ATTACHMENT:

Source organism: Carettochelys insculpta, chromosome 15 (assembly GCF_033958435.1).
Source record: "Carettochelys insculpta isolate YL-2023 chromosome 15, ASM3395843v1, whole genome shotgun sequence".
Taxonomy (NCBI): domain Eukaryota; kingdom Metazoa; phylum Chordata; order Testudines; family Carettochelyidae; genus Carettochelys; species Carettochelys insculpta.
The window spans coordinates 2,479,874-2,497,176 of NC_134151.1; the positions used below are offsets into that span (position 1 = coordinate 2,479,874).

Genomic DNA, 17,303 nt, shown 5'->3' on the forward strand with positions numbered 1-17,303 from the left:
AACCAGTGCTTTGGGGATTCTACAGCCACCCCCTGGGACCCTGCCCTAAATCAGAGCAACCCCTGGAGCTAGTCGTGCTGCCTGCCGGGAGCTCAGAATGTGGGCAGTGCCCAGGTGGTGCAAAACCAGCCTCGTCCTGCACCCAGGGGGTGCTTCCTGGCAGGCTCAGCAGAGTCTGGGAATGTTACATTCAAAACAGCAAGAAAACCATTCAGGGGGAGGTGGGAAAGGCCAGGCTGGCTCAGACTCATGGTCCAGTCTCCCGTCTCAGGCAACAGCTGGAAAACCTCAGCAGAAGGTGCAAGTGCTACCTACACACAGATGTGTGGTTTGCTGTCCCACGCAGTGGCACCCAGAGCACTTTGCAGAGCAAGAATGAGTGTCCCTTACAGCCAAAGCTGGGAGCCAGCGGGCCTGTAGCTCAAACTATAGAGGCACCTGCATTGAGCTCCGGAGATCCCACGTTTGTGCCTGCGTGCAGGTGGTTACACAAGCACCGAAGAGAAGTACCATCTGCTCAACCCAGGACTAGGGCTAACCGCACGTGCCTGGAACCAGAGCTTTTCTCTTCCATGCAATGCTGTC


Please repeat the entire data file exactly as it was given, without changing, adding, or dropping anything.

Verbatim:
Source organism: Carettochelys insculpta, chromosome 15 (assembly GCF_033958435.1).
Source record: "Carettochelys insculpta isolate YL-2023 chromosome 15, ASM3395843v1, whole genome shotgun sequence".
Taxonomy (NCBI): domain Eukaryota; kingdom Metazoa; phylum Chordata; order Testudines; family Carettochelyidae; genus Carettochelys; species Carettochelys insculpta.
The window spans coordinates 2,479,874-2,497,176 of NC_134151.1; the positions used below are offsets into that span (position 1 = coordinate 2,479,874).

Genomic DNA, 17,303 nt, shown 5'->3' on the forward strand with positions numbered 1-17,303 from the left:
AACCAGTGCTTTGGGGATTCTACAGCCACCCCCTGGGACCCTGCCCTAAATCAGAGCAACCCCTGGAGCTAGTCGTGCTGCCTGCCGGGAGCTCAGAATGTGGGCAGTGCCCAGGTGGTGCAAAACCAGCCTCGTCCTGCACCCAGGGGGTGCTTCCTGGCAGGCTCAGCAGAGTCTGGGAATGTTACATTCAAAACAGCAAGAAAACCATTCAGGGGGAGGTGGGAAAGGCCAGGCTGGCTCAGACTCATGGTCCAGTCTCCCGTCTCAGGCAACAGCTGGAAAACCTCAGCAGAAGGTGCAAGTGCTACCTACACACAGATGTGTGGTTTGCTGTCCCACGCAGTGGCACCCAGAGCACTTTGCAGAGCAAGAATGAGTGTCCCTTACAGCCAAAGCTGGGAGCCAGCGGGCCTGTAGCTCAAACTATAGAGGCACCTGCATTGAGCTCCGGAGATCCCACGTTTGTGCCTGCGTGCAGGTGGTTACACAAGCACCGAAGAGAAGTACCATCTGCTCAACCCAGGACTAGGGCTAACCGCACGTGCCTGGAACCAGAGCTTTTCTCTTCCATGCAATGCTGTC